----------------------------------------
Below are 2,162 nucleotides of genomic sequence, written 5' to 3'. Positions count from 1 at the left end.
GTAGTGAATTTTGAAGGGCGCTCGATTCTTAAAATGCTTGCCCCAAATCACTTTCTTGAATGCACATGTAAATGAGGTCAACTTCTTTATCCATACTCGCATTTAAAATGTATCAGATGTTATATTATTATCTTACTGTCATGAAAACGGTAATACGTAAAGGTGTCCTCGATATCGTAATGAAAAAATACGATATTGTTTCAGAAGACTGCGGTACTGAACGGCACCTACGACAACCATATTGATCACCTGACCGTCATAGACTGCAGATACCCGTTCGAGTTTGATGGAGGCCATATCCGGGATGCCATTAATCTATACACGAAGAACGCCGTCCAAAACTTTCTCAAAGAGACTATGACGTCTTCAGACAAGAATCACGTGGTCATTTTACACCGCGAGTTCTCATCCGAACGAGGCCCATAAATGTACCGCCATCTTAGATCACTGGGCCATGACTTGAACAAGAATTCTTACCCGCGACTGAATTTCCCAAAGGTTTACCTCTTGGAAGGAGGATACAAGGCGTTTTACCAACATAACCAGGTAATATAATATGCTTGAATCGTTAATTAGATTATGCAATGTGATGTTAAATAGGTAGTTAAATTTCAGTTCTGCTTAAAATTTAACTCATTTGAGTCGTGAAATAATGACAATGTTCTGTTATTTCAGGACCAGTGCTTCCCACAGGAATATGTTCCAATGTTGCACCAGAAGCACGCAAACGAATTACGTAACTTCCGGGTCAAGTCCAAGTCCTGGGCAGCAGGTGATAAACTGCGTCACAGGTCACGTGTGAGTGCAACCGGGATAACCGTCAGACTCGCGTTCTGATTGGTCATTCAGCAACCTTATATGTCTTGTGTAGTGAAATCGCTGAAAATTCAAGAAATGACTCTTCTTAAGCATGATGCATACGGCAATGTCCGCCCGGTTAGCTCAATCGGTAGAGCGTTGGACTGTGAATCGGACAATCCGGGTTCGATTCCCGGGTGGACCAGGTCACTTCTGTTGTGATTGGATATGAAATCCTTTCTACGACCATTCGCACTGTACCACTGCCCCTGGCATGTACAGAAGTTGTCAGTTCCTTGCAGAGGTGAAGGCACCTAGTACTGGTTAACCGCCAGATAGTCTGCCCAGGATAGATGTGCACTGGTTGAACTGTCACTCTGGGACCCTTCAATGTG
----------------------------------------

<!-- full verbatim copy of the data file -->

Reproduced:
Below are 2,162 nucleotides of genomic sequence, written 5' to 3'. Positions count from 1 at the left end.
GTAGTGAATTTTGAAGGGCGCTCGATTCTTAAAATGCTTGCCCCAAATCACTTTCTTGAATGCACATGTAAATGAGGTCAACTTCTTTATCCATACTCGCATTTAAAATGTATCAGATGTTATATTATTATCTTACTGTCATGAAAACGGTAATACGTAAAGGTGTCCTCGATATCGTAATGAAAAAATACGATATTGTTTCAGAAGACTGCGGTACTGAACGGCACCTACGACAACCATATTGATCACCTGACCGTCATAGACTGCAGATACCCGTTCGAGTTTGATGGAGGCCATATCCGGGATGCCATTAATCTATACACGAAGAACGCCGTCCAAAACTTTCTCAAAGAGACTATGACGTCTTCAGACAAGAATCACGTGGTCATTTTACACCGCGAGTTCTCATCCGAACGAGGCCCATAAATGTACCGCCATCTTAGATCACTGGGCCATGACTTGAACAAGAATTCTTACCCGCGACTGAATTTCCCAAAGGTTTACCTCTTGGAAGGAGGATACAAGGCGTTTTACCAACATAACCAGGTAATATAATATGCTTGAATCGTTAATTAGATTATGCAATGTGATGTTAAATAGGTAGTTAAATTTCAGTTCTGCTTAAAATTTAACTCATTTGAGTCGTGAAATAATGACAATGTTCTGTTATTTCAGGACCAGTGCTTCCCACAGGAATATGTTCCAATGTTGCACCAGAAGCACGCAAACGAATTACGTAACTTCCGGGTCAAGTCCAAGTCCTGGGCAGCAGGTGATAAACTGCGTCACAGGTCACGTGTGAGTGCAACCGGGATAACCGTCAGACTCGCGTTCTGATTGGTCATTCAGCAACCTTATATGTCTTGTGTAGTGAAATCGCTGAAAATTCAAGAAATGACTCTTCTTAAGCATGATGCATACGGCAATGTCCGCCCGGTTAGCTCAATCGGTAGAGCGTTGGACTGTGAATCGGACAATCCGGGTTCGATTCCCGGGTGGACCAGGTCACTTCTGTTGTGATTGGATATGAAATCCTTTCTACGACCATTCGCACTGTACCACTGCCCCTGGCATGTACAGAAGTTGTCAGTTCCTTGCAGAGGTGAAGGCACCTAGTACTGGTTAACCGCCAGATAGTCTGCCCAGGATAGATGTGCACTGGTTGAACTGTCACTCTGGGACCCTTCAATGTG